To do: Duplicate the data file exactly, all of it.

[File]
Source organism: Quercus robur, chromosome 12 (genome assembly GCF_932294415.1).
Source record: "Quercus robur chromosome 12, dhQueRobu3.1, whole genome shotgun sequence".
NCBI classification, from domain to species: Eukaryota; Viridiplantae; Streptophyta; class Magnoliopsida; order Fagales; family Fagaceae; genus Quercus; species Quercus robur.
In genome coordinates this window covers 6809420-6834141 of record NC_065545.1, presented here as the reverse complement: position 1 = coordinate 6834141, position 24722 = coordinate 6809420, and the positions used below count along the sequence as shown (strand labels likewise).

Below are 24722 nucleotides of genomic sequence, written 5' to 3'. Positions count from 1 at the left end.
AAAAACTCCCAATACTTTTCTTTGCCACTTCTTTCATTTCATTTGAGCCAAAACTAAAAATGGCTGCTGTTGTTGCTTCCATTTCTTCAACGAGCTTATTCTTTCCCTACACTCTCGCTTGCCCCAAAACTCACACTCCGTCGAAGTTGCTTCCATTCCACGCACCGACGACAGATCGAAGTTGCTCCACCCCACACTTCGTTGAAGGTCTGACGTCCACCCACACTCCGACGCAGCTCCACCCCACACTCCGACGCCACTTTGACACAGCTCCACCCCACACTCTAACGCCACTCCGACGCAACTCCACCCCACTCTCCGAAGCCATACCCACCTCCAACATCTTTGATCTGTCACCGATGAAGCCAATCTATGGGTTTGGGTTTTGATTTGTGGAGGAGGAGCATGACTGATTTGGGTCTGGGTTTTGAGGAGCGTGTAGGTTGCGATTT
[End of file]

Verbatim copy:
Source organism: Quercus robur, chromosome 12 (genome assembly GCF_932294415.1).
Source record: "Quercus robur chromosome 12, dhQueRobu3.1, whole genome shotgun sequence".
NCBI classification, from domain to species: Eukaryota; Viridiplantae; Streptophyta; class Magnoliopsida; order Fagales; family Fagaceae; genus Quercus; species Quercus robur.
In genome coordinates this window covers 6809420-6834141 of record NC_065545.1, presented here as the reverse complement: position 1 = coordinate 6834141, position 24722 = coordinate 6809420, and the positions used below count along the sequence as shown (strand labels likewise).

Below are 24722 nucleotides of genomic sequence, written 5' to 3'. Positions count from 1 at the left end.
AAAAACTCCCAATACTTTTCTTTGCCACTTCTTTCATTTCATTTGAGCCAAAACTAAAAATGGCTGCTGTTGTTGCTTCCATTTCTTCAACGAGCTTATTCTTTCCCTACACTCTCGCTTGCCCCAAAACTCACACTCCGTCGAAGTTGCTTCCATTCCACGCACCGACGACAGATCGAAGTTGCTCCACCCCACACTTCGTTGAAGGTCTGACGTCCACCCACACTCCGACGCAGCTCCACCCCACACTCCGACGCCACTTTGACACAGCTCCACCCCACACTCTAACGCCACTCCGACGCAACTCCACCCCACTCTCCGAAGCCATACCCACCTCCAACATCTTTGATCTGTCACCGATGAAGCCAATCTATGGGTTTGGGTTTTGATTTGTGGAGGAGGAGCATGACTGATTTGGGTCTGGGTTTTGAGGAGCGTGTAGGTTGCGATTT